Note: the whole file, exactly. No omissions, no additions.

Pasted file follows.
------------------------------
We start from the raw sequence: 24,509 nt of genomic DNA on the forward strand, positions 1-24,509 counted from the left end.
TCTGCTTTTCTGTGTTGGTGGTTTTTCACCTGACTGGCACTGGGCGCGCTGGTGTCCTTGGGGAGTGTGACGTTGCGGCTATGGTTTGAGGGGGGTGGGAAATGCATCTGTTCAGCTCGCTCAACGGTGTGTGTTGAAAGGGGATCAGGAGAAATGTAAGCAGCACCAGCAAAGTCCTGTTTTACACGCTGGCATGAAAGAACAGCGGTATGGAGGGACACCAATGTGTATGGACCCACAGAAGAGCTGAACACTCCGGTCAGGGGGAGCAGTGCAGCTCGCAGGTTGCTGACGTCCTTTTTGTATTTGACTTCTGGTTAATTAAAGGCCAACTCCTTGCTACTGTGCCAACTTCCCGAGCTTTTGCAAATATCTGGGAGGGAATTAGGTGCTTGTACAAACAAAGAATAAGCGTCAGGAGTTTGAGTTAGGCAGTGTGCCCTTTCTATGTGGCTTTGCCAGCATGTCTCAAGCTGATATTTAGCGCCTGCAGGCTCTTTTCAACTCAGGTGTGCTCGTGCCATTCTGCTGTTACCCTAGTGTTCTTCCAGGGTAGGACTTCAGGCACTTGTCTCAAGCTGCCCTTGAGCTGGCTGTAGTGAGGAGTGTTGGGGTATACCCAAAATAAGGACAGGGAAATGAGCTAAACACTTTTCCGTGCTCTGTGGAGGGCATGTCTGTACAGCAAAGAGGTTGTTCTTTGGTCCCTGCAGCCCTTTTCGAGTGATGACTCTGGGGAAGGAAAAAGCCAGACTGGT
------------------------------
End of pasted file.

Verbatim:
We start from the raw sequence: 24,509 nt of genomic DNA on the forward strand, positions 1-24,509 counted from the left end.
TCTGCTTTTCTGTGTTGGTGGTTTTTCACCTGACTGGCACTGGGCGCGCTGGTGTCCTTGGGGAGTGTGACGTTGCGGCTATGGTTTGAGGGGGGTGGGAAATGCATCTGTTCAGCTCGCTCAACGGTGTGTGTTGAAAGGGGATCAGGAGAAATGTAAGCAGCACCAGCAAAGTCCTGTTTTACACGCTGGCATGAAAGAACAGCGGTATGGAGGGACACCAATGTGTATGGACCCACAGAAGAGCTGAACACTCCGGTCAGGGGGAGCAGTGCAGCTCGCAGGTTGCTGACGTCCTTTTTGTATTTGACTTCTGGTTAATTAAAGGCCAACTCCTTGCTACTGTGCCAACTTCCCGAGCTTTTGCAAATATCTGGGAGGGAATTAGGTGCTTGTACAAACAAAGAATAAGCGTCAGGAGTTTGAGTTAGGCAGTGTGCCCTTTCTATGTGGCTTTGCCAGCATGTCTCAAGCTGATATTTAGCGCCTGCAGGCTCTTTTCAACTCAGGTGTGCTCGTGCCATTCTGCTGTTACCCTAGTGTTCTTCCAGGGTAGGACTTCAGGCACTTGTCTCAAGCTGCCCTTGAGCTGGCTGTAGTGAGGAGTGTTGGGGTATACCCAAAATAAGGACAGGGAAATGAGCTAAACACTTTTCCGTGCTCTGTGGAGGGCATGTCTGTACAGCAAAGAGGTTGTTCTTTGGTCCCTGCAGCCCTTTTCGAGTGATGACTCTGGGGAAGGAAAAAGCCAGACTGGT